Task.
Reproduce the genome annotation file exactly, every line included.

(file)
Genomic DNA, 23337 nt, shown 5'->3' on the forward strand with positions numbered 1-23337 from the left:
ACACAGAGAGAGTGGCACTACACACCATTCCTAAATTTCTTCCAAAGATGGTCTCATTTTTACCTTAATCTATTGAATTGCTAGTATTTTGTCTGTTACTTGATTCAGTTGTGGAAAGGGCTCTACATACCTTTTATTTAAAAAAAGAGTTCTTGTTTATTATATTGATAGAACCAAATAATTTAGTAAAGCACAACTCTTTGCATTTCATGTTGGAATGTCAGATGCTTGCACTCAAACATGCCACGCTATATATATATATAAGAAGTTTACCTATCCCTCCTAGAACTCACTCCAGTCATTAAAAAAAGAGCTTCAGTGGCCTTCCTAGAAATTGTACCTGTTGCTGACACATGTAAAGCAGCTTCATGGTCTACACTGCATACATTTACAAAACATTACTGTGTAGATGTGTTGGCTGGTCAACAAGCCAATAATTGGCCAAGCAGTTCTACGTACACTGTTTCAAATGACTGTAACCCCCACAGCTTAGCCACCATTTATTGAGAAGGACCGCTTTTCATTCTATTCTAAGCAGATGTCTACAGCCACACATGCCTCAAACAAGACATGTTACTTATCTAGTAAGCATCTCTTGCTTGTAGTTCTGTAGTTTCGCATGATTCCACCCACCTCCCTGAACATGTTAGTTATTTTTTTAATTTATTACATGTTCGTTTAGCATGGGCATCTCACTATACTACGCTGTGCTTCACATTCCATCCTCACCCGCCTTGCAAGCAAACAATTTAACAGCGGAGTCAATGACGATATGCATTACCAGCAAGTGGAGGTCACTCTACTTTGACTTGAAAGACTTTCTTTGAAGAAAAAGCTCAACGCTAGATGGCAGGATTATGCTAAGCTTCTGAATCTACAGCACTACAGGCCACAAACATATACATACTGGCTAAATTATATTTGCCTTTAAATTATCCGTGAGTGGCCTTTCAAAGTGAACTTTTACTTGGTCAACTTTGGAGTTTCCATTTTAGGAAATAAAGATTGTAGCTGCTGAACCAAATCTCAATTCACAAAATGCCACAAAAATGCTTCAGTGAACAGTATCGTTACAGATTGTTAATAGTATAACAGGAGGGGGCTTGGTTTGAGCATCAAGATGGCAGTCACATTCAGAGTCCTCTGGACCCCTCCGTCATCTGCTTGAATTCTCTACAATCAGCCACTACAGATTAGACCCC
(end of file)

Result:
Genomic DNA, 23337 nt, shown 5'->3' on the forward strand with positions numbered 1-23337 from the left:
ACACAGAGAGAGTGGCACTACACACCATTCCTAAATTTCTTCCAAAGATGGTCTCATTTTTACCTTAATCTATTGAATTGCTAGTATTTTGTCTGTTACTTGATTCAGTTGTGGAAAGGGCTCTACATACCTTTTATTTAAAAAAAGAGTTCTTGTTTATTATATTGATAGAACCAAATAATTTAGTAAAGCACAACTCTTTGCATTTCATGTTGGAATGTCAGATGCTTGCACTCAAACATGCCACGCTATATATATATATAAGAAGTTTACCTATCCCTCCTAGAACTCACTCCAGTCATTAAAAAAAGAGCTTCAGTGGCCTTCCTAGAAATTGTACCTGTTGCTGACACATGTAAAGCAGCTTCATGGTCTACACTGCATACATTTACAAAACATTACTGTGTAGATGTGTTGGCTGGTCAACAAGCCAATAATTGGCCAAGCAGTTCTACGTACACTGTTTCAAATGACTGTAACCCCCACAGCTTAGCCACCATTTATTGAGAAGGACCGCTTTTCATTCTATTCTAAGCAGATGTCTACAGCCACACATGCCTCAAACAAGACATGTTACTTATCTAGTAAGCATCTCTTGCTTGTAGTTCTGTAGTTTCGCATGATTCCACCCACCTCCCTGAACATGTTAGTTATTTTTTTAATTTATTACATGTTCGTTTAGCATGGGCATCTCACTATACTACGCTGTGCTTCACATTCCATCCTCACCCGCCTTGCAAGCAAACAATTTAACAGCGGAGTCAATGACGATATGCATTACCAGCAAGTGGAGGTCACTCTACTTTGACTTGAAAGACTTTCTTTGAAGAAAAAGCTCAACGCTAGATGGCAGGATTATGCTAAGCTTCTGAATCTACAGCACTACAGGCCACAAACATATACATACTGGCTAAATTATATTTGCCTTTAAATTATCCGTGAGTGGCCTTTCAAAGTGAACTTTTACTTGGTCAACTTTGGAGTTTCCATTTTAGGAAATAAAGATTGTAGCTGCTGAACCAAATCTCAATTCACAAAATGCCACAAAAATGCTTCAGTGAACAGTATCGTTACAGATTGTTAATAGTATAACAGGAGGGGGCTTGGTTTGAGCATCAAGATGGCAGTCACATTCAGAGTCCTCTGGACCCCTCCGTCATCTGCTTGAATTCTCTACAATCAGCCACTACAGATTAGACCCC